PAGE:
BATH TOWNSHIP, Mich. – The Michigan DNR has confirmed the first ever sighting of a cougar in Michigan's Lower Peninsula.
Here's the info from the Michigan DNR:
On June 21, 2017, a Haslett resident took a photograph of an animal from his vehicle in Bath Township near the DNR’s Rose Lake State Wildlife Area. The individual reported that he spotted a large cat in his headlights as the animal attempted to cross a road. He captured the photograph as the cougar turned back from the road into an area of thick vegetation.
The picture was made available to the DNR June 26. A field investigation ensued. DNR biologist Chad Fedewa and biologists from the DNR’s Cougar Team reviewed the photo and visited the site where it was taken, determining that the animal in the photo was a cougar.
“Even with this verification, questions remain, especially regarding the origins of the animal,” said Kevin Swanson, DNR wildlife specialist and member of the agency’s Cougar Team. “There is no way for us to know if this animal is a dispersing transient from a western state, like cougars that have been genetically tested from the Upper Peninsula, or if this cat was released locally."
Cougars originally were native to Michigan, but were extirpated from Michigan around the turn of the century.
The last time a wild cougar was legally taken in the state was near Newberry in 1906. Over the past few years, numerous cougar reports have been received from various locations throughout Michigan. Until this time, all confirmed sightings or tracks have been in the Upper Peninsula. Since 2008 a total of 36 cougar sightings have been documented in Michigan’s U.P. To date, the DNR has not confirmed a breeding population of cougars in Michigan.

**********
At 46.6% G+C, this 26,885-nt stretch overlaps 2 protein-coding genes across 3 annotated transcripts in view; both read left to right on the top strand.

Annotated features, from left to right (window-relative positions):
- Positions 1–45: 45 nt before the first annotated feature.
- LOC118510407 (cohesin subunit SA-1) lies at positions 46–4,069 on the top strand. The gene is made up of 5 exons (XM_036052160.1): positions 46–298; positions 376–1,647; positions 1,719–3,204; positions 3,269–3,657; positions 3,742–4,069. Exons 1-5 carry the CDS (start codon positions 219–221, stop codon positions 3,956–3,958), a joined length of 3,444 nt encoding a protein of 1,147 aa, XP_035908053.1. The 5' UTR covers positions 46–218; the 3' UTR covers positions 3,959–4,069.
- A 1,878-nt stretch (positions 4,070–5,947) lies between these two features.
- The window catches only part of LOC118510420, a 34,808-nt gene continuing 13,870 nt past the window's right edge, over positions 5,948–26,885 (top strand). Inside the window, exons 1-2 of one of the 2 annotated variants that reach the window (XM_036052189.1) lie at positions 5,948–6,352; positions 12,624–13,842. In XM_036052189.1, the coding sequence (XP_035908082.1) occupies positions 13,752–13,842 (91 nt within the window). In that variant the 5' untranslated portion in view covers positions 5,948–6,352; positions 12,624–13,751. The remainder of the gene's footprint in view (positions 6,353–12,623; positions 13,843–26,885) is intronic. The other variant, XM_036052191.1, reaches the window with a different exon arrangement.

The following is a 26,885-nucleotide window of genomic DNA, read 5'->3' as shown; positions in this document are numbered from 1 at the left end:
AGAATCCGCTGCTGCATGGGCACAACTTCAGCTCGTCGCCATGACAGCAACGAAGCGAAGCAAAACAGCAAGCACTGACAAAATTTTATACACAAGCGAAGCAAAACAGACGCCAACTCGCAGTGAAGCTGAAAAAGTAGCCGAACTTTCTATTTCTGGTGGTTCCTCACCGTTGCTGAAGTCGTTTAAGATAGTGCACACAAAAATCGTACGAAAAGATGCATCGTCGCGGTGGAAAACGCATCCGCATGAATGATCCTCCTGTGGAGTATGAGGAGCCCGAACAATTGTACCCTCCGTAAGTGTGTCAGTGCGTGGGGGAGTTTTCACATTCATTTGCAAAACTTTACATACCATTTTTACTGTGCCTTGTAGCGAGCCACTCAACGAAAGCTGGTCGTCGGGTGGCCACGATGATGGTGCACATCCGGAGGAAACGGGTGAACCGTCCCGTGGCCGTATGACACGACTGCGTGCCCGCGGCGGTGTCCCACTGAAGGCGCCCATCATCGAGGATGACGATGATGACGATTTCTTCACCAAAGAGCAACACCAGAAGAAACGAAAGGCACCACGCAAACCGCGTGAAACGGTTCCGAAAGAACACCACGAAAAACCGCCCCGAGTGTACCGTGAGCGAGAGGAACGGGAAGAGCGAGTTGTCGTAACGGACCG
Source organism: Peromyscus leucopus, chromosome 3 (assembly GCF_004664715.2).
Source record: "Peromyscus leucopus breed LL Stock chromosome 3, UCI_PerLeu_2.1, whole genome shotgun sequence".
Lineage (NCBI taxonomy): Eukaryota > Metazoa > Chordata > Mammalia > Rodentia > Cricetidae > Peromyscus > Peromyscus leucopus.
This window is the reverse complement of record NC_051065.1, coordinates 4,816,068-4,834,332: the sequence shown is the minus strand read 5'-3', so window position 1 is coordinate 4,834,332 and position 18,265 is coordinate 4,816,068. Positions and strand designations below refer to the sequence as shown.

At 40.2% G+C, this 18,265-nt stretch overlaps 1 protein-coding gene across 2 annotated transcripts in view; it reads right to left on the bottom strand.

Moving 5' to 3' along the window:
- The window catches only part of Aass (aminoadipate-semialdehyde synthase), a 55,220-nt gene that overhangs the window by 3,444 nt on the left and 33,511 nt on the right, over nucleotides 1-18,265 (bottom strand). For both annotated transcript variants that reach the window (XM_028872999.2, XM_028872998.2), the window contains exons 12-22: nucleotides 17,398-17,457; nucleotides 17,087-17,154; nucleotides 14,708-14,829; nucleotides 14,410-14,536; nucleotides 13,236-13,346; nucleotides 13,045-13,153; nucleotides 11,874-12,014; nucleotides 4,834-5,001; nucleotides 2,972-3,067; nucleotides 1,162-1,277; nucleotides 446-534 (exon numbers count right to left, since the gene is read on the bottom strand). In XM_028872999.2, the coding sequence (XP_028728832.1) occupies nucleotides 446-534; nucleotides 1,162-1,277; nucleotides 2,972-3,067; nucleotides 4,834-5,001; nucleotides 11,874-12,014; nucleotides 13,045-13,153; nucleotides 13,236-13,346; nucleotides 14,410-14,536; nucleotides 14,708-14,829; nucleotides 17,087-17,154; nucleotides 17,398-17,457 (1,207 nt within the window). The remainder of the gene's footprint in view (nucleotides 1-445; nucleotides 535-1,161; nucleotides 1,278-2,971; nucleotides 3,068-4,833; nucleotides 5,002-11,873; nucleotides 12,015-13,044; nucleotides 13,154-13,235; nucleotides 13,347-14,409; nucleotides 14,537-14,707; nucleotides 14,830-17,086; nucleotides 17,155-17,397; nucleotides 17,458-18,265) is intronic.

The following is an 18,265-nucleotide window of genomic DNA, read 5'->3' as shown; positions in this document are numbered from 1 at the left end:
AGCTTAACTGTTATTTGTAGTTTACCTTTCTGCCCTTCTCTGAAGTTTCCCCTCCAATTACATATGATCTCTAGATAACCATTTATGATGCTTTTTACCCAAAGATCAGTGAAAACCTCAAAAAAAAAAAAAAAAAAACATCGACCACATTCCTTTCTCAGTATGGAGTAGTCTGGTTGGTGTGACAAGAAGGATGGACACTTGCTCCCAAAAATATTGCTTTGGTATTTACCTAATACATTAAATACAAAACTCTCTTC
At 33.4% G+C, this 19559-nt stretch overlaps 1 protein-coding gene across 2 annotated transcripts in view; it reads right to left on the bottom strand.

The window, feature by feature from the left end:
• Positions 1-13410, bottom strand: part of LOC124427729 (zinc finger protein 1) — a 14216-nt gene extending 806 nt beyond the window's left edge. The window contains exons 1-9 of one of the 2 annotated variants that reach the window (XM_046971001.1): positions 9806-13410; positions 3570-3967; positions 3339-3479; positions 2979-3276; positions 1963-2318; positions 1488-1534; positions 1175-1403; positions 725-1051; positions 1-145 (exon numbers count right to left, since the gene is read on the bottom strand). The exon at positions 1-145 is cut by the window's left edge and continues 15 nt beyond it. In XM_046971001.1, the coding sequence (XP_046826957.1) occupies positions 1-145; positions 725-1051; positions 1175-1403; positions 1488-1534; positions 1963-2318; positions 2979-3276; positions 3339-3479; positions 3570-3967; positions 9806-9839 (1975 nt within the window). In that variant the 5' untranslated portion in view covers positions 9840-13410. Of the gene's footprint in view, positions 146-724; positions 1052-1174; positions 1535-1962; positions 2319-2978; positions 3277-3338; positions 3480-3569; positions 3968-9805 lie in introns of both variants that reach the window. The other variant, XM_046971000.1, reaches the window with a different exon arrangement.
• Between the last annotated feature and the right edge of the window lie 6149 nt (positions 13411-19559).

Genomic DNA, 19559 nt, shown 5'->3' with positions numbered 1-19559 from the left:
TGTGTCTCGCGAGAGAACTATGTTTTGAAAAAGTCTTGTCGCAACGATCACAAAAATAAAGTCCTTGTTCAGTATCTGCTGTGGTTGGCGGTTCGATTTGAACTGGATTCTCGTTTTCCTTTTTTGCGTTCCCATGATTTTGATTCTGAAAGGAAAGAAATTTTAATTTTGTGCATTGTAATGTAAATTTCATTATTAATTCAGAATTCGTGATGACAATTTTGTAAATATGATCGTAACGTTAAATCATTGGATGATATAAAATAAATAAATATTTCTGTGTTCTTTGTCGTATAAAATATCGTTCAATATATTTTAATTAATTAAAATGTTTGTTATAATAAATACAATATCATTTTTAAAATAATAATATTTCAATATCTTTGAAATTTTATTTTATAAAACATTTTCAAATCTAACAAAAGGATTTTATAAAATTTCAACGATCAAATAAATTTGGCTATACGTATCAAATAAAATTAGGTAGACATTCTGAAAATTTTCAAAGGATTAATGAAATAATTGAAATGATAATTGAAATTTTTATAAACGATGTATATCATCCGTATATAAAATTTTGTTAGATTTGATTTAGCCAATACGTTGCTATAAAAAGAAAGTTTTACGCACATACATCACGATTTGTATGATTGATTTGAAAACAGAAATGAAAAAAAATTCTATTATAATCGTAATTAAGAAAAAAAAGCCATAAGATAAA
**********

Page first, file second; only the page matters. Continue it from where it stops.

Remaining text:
Cougars are protected under the state Endangered Species Act and cannot be harmed except to protect human life.
Interested landowners within the area of the recent Clinton County sighting may wish to place trail cameras on their properties. The DNR encourage citizens to submit pictures of possible sightings for verification.
Observations should be reported at mi.gov/eyesinthefield. If you find physical evidence of a cougar such as scat, tracks or a carcass, do not disturb the area and keep the physical evidence intact. Please include any photos with your report.
The odds of encountering a cougar in the wild are very small, and attacks on humans are extremely rare.
Should you encounter a cougar:
• Face the animal and do not act submissive. Stand tall, wave your arms and talk in a loud voice.
• Never run from a cougar or other large carnivore. If children are present, pick them up so they cannot run.
• Do not crouch and get on all fours.
• If attacked, fight back with whatever is available. DO NOT play dead.
• Report the encounter to local authorities and the DNR as soon as possible.